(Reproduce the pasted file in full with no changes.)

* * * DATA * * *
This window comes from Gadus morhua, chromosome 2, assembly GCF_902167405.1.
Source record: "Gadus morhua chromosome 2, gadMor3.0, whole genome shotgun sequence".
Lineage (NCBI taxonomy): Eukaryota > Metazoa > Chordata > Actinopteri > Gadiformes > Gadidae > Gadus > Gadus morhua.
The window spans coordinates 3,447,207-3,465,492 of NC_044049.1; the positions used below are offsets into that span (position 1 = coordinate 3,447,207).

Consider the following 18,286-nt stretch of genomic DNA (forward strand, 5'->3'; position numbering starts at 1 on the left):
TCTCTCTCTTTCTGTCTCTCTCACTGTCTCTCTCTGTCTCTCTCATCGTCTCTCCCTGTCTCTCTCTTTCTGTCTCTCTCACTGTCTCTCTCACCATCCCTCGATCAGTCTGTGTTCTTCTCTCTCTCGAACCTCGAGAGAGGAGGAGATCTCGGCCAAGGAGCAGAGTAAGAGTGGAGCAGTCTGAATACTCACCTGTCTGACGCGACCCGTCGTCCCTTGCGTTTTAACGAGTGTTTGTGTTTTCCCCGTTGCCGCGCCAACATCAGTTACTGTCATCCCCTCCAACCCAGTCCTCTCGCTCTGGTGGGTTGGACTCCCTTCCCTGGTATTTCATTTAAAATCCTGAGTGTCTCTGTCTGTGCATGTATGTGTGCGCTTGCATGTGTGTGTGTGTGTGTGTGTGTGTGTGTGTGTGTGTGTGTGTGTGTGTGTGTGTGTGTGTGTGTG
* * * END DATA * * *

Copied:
This window comes from Gadus morhua, chromosome 2, assembly GCF_902167405.1.
Source record: "Gadus morhua chromosome 2, gadMor3.0, whole genome shotgun sequence".
Lineage (NCBI taxonomy): Eukaryota > Metazoa > Chordata > Actinopteri > Gadiformes > Gadidae > Gadus > Gadus morhua.
The window spans coordinates 3,447,207-3,465,492 of NC_044049.1; the positions used below are offsets into that span (position 1 = coordinate 3,447,207).

Consider the following 18,286-nt stretch of genomic DNA (forward strand, 5'->3'; position numbering starts at 1 on the left):
TCTCTCTCTTTCTGTCTCTCTCACTGTCTCTCTCTGTCTCTCTCATCGTCTCTCCCTGTCTCTCTCTTTCTGTCTCTCTCACTGTCTCTCTCACCATCCCTCGATCAGTCTGTGTTCTTCTCTCTCTCGAACCTCGAGAGAGGAGGAGATCTCGGCCAAGGAGCAGAGTAAGAGTGGAGCAGTCTGAATACTCACCTGTCTGACGCGACCCGTCGTCCCTTGCGTTTTAACGAGTGTTTGTGTTTTCCCCGTTGCCGCGCCAACATCAGTTACTGTCATCCCCTCCAACCCAGTCCTCTCGCTCTGGTGGGTTGGACTCCCTTCCCTGGTATTTCATTTAAAATCCTGAGTGTCTCTGTCTGTGCATGTATGTGTGCGCTTGCATGTGTGTGTGTGTGTGTGTGTGTGTGTGTGTGTGTGTGTGTGTGTGTGTGTGTGTGTGTGTGTGTG